4. Outdoor Knitting Prolongs the Winter

In North America we all routinely engage in the very odd yet annual superstition that a groundhog has the ability to determine whether or not winter’s going to last an additional six weeks or not. Why? No one bothers to ask anymore but it stems from an old Pennsylvania Dutch belief that the groundhog seeing its shadow would lead to prolonged winter, itself borrowed from a similar German belief about badgers which in turn may have come from the belief that clear weather on Candelmas means an extended winter.

Regardless of why we believe what we believe about meteorological rodents,  it spawned a really entertaining Bill Murray movie so we go with it. And that’s not the only superstition about winter overstaying its welcome in the world by a long shot. According to an Icelandic superstition, if you decide to sit on your doorstep and do some knitting in the winter, you’ve just prolonged that terrible season. Hopefully the afghan you made was extra warm.

3. Yo-Yos Lead to Droughts

Most superstitions have an aspect of history to them, they’re ancient and relics of a bygone era. You can almost understand them insofar as they’re so old you can’t blame the worlds that created them because they didn’t know the science that explained so much of the world. If people thought black cats were unlucky then oh well, so be it. But what about a superstition about yo-yos? How do you account for that? According to a 1933 article, Syria outlawed yo-yos because there was a severe drought at the time killing cattle and crops. And while everyone was praying for rain to fall from the heavens and save the day, the yo-yos of the world were going down just like rain, but then being all deceitful as they flew right back up again. The leaders at the time decided this evil influence was to blame and yo-yos were banished. Police were even told to confiscate them on site.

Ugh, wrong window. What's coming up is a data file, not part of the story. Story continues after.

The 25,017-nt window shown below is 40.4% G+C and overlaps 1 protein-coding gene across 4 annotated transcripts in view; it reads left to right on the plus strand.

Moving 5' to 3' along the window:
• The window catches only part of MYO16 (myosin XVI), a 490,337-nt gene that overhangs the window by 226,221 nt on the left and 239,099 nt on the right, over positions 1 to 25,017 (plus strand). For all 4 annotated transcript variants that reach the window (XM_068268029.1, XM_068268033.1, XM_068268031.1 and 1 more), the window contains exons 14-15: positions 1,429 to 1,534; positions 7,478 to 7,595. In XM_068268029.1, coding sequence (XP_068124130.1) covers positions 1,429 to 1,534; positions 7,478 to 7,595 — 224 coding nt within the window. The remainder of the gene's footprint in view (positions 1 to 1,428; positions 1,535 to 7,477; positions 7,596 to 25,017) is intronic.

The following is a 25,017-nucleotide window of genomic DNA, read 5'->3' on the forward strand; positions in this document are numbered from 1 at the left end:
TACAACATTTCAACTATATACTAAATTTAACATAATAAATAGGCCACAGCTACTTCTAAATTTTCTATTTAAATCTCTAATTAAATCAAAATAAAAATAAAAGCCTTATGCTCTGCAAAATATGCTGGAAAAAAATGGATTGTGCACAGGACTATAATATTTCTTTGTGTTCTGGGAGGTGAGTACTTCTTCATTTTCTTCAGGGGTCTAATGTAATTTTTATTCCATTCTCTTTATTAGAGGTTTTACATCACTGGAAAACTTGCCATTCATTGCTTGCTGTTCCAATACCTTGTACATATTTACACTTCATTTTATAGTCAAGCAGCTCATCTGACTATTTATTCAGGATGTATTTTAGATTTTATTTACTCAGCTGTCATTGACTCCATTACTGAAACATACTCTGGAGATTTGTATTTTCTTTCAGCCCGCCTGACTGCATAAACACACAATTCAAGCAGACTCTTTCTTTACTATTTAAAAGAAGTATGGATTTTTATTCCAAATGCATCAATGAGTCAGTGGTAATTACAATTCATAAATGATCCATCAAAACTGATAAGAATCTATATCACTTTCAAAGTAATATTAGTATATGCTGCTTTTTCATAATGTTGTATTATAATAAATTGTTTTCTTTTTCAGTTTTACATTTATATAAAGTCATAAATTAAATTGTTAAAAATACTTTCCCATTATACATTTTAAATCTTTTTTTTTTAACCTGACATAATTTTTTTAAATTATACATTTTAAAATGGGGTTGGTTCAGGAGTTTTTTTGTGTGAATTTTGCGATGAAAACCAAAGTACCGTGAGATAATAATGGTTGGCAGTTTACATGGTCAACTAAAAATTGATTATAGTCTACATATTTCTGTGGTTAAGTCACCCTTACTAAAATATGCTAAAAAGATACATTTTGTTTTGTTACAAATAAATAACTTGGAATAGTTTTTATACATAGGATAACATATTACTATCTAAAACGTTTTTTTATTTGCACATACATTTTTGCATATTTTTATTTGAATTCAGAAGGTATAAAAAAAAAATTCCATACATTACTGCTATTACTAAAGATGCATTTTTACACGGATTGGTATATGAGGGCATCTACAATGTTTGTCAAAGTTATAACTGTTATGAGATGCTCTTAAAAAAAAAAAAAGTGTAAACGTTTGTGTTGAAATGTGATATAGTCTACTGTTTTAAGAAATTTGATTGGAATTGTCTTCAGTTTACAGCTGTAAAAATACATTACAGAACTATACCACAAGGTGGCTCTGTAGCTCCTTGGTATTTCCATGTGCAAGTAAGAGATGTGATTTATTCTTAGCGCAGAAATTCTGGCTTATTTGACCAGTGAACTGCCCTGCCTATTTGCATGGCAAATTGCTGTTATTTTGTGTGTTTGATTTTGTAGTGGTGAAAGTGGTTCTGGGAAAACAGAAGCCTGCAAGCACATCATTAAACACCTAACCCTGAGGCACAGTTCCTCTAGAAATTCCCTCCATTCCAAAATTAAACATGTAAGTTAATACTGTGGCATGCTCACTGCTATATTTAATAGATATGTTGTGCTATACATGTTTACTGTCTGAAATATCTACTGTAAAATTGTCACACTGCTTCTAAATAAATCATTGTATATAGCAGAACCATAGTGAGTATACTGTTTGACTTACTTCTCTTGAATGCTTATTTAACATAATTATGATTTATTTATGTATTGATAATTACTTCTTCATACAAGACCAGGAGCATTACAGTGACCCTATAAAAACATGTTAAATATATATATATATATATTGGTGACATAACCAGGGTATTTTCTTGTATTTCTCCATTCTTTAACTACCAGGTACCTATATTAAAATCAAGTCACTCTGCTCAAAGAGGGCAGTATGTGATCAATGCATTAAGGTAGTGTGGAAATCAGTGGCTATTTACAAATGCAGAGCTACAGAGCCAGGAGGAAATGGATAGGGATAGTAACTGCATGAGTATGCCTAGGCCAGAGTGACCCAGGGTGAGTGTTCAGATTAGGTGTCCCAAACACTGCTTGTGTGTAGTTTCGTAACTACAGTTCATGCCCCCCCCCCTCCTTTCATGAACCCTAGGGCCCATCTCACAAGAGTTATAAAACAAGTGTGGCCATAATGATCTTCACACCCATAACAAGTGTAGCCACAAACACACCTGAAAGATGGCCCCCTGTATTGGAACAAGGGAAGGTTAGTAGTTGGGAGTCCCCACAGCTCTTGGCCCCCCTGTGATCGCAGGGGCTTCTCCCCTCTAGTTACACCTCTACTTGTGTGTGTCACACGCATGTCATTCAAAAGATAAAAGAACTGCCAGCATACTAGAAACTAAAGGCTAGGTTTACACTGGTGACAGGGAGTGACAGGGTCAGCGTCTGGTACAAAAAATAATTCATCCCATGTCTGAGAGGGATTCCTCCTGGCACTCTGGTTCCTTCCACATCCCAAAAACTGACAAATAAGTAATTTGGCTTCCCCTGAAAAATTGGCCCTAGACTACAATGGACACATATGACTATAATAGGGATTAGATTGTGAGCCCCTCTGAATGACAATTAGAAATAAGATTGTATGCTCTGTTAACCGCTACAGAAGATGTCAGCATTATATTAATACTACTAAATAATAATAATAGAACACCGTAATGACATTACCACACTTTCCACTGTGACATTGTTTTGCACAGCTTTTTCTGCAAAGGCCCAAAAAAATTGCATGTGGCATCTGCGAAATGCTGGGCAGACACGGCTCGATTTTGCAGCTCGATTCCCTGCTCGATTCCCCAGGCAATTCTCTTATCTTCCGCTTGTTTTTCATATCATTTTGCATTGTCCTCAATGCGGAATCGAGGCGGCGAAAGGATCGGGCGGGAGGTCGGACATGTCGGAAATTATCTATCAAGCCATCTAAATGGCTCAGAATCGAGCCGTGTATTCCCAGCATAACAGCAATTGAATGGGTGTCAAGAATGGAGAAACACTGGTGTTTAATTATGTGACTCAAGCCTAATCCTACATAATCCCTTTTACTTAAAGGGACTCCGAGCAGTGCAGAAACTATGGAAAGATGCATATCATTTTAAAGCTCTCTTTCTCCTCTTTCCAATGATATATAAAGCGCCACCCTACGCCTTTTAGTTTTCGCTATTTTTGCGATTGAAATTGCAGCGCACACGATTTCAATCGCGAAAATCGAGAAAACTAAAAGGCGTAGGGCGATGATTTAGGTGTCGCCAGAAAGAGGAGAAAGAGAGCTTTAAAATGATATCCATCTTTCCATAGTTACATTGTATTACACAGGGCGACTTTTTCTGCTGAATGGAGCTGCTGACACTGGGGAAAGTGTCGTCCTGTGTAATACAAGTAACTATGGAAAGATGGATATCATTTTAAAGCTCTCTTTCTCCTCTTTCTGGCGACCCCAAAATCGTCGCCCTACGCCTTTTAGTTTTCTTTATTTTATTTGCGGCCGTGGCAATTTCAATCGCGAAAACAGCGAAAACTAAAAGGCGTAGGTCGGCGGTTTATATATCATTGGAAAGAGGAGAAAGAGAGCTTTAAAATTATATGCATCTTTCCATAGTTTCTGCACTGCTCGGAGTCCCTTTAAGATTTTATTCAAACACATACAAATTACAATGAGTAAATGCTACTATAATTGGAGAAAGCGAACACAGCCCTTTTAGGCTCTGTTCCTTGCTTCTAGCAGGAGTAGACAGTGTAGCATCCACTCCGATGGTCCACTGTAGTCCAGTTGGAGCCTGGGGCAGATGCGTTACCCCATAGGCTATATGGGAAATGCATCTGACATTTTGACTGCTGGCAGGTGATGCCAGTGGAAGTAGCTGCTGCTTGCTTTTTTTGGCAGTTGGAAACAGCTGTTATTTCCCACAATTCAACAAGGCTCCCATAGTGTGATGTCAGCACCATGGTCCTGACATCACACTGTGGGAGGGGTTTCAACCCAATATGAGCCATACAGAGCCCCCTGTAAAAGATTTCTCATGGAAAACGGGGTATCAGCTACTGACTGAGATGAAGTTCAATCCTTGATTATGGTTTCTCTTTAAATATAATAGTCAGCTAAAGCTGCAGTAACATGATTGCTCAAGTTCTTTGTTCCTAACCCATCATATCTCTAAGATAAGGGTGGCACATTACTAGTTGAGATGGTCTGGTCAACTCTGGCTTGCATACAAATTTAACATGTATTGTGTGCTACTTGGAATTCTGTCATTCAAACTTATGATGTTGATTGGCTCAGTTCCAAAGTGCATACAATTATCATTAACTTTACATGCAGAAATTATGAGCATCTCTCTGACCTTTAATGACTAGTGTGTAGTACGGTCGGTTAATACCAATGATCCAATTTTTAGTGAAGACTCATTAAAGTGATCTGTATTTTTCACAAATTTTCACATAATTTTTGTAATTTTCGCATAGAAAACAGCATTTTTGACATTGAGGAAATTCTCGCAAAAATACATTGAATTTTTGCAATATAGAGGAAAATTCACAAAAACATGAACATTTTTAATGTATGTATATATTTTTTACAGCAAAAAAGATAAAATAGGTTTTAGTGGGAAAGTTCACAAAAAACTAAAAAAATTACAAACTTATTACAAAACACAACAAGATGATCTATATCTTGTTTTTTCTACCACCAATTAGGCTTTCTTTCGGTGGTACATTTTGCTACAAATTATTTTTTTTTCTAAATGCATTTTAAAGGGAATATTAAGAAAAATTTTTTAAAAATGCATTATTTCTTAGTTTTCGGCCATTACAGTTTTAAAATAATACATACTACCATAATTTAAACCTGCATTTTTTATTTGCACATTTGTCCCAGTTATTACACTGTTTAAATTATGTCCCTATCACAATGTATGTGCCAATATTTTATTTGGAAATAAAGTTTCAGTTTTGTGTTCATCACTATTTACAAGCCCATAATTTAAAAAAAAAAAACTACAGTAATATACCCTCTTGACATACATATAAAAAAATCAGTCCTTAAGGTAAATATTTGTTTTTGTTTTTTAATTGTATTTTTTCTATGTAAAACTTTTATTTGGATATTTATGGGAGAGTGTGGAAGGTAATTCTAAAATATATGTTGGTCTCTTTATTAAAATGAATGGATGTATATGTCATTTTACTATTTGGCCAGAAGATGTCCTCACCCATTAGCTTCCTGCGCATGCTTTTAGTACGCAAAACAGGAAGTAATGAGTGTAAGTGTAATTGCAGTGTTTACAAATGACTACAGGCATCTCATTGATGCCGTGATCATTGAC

The Onion didn’t exist in 1933 and the paper, the Barrier Miner from New South Wales in Australia, seemed like it was on the up and up. So while the story is absurd, is it any more absurd than thinking a broken mirror brings 7 years of bad luck?

2. The Hairy Goat Curse

If you’re of the carnivorous persuasion and have never eaten goat you should really give it a try, it’s quite tasty. That said, this was not something you could have recommended to women of the past in Rwanda thanks to an insidious superstition there about goat meat. According to the story, back in the day it was very taboo for a woman to dare eat the meat of a goat for fear she might take on that most unladylike of goaty characteristics, a full on beard. They’d also take on the goat’s habit of being stubborn. So a beard and a bad attitude which, you can imagine, no woman would ever want.